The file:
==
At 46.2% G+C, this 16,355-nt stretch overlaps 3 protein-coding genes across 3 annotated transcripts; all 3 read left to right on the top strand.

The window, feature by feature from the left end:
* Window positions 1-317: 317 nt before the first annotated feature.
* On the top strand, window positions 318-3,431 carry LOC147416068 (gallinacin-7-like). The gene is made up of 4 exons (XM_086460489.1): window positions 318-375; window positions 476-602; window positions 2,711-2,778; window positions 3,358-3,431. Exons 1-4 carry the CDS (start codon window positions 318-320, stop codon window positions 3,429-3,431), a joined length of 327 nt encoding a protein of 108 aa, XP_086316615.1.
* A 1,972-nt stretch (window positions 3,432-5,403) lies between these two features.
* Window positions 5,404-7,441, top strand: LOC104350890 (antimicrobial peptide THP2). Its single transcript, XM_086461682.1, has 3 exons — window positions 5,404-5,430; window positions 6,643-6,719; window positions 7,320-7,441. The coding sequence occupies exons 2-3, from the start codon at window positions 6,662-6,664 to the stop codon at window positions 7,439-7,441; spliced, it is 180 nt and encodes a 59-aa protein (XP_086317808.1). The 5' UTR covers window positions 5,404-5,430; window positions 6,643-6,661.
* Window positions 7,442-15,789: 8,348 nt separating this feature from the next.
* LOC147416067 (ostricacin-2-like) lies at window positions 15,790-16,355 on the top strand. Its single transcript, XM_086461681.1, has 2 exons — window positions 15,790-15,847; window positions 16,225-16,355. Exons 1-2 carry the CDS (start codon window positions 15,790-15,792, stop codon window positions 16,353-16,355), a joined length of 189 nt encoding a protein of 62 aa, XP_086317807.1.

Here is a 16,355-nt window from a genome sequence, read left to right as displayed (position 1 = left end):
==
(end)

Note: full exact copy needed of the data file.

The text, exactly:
At 46.2% G+C, this 16,355-nt stretch overlaps 3 protein-coding genes across 3 annotated transcripts; all 3 read left to right on the top strand.

The window, feature by feature from the left end:
* Window positions 1-317: 317 nt before the first annotated feature.
* On the top strand, window positions 318-3,431 carry LOC147416068 (gallinacin-7-like). The gene is made up of 4 exons (XM_086460489.1): window positions 318-375; window positions 476-602; window positions 2,711-2,778; window positions 3,358-3,431. Exons 1-4 carry the CDS (start codon window positions 318-320, stop codon window positions 3,429-3,431), a joined length of 327 nt encoding a protein of 108 aa, XP_086316615.1.
* A 1,972-nt stretch (window positions 3,432-5,403) lies between these two features.
* Window positions 5,404-7,441, top strand: LOC104350890 (antimicrobial peptide THP2). Its single transcript, XM_086461682.1, has 3 exons — window positions 5,404-5,430; window positions 6,643-6,719; window positions 7,320-7,441. The coding sequence occupies exons 2-3, from the start codon at window positions 6,662-6,664 to the stop codon at window positions 7,439-7,441; spliced, it is 180 nt and encodes a 59-aa protein (XP_086317808.1). The 5' UTR covers window positions 5,404-5,430; window positions 6,643-6,661.
* Window positions 7,442-15,789: 8,348 nt separating this feature from the next.
* LOC147416067 (ostricacin-2-like) lies at window positions 15,790-16,355 on the top strand. Its single transcript, XM_086461681.1, has 2 exons — window positions 15,790-15,847; window positions 16,225-16,355. Exons 1-2 carry the CDS (start codon window positions 15,790-15,792, stop codon window positions 16,353-16,355), a joined length of 189 nt encoding a protein of 62 aa, XP_086317807.1.

Here is a 16,355-nt window from a genome sequence, read left to right as displayed (position 1 = left end):